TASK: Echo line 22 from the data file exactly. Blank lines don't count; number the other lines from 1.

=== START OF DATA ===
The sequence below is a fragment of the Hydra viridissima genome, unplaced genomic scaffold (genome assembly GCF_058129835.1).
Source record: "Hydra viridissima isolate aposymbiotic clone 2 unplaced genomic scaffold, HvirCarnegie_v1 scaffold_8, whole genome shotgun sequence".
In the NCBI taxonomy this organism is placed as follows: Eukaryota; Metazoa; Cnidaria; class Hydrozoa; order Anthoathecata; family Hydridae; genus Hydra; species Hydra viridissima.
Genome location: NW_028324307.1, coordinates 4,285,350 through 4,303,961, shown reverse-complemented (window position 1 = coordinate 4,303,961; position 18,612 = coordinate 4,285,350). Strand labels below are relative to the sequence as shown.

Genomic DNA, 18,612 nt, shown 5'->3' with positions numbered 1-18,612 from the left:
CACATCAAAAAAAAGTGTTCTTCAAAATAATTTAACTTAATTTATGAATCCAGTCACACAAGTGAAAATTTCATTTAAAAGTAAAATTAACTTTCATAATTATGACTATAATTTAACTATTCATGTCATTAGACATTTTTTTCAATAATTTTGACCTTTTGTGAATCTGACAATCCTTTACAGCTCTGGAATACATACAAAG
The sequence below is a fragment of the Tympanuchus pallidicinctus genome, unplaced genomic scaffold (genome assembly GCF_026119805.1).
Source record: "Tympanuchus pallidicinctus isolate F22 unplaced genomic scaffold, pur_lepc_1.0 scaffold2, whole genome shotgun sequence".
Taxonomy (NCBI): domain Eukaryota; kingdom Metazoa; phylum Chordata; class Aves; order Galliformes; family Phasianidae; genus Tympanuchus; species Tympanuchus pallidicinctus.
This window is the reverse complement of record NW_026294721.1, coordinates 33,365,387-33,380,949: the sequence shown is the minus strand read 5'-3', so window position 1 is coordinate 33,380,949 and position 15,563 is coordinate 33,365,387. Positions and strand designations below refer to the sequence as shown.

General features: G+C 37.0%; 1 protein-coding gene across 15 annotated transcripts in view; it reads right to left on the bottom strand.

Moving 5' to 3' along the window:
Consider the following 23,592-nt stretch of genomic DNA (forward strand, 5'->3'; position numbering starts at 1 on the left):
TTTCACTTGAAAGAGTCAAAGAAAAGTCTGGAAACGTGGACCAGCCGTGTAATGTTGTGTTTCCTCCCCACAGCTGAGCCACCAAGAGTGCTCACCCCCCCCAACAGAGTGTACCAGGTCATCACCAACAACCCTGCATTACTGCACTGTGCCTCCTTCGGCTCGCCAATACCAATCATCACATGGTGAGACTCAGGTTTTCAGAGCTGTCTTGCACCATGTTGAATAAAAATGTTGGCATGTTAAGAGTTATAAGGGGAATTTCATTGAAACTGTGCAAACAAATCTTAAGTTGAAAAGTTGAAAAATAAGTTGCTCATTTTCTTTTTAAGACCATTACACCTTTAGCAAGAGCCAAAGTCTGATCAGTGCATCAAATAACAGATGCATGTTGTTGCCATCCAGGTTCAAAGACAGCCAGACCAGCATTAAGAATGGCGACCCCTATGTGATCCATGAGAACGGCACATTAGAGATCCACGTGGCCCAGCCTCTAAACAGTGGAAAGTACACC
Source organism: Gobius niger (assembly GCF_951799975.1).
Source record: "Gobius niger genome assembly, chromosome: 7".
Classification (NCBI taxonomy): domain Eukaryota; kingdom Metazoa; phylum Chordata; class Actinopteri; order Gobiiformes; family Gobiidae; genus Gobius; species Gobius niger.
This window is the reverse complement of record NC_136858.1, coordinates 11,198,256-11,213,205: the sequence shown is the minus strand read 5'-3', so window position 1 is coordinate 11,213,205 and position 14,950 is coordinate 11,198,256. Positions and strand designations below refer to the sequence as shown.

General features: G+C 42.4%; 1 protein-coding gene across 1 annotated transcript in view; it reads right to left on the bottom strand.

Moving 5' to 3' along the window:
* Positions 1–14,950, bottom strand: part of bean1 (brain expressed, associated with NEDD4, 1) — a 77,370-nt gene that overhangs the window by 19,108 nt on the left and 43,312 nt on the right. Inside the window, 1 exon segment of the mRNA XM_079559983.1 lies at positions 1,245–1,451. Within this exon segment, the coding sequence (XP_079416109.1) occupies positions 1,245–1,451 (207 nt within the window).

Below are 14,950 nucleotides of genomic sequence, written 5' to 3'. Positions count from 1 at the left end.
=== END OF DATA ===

Below are 14,950 nucleotides of genomic sequence, written 5' to 3'. Positions count from 1 at the left end.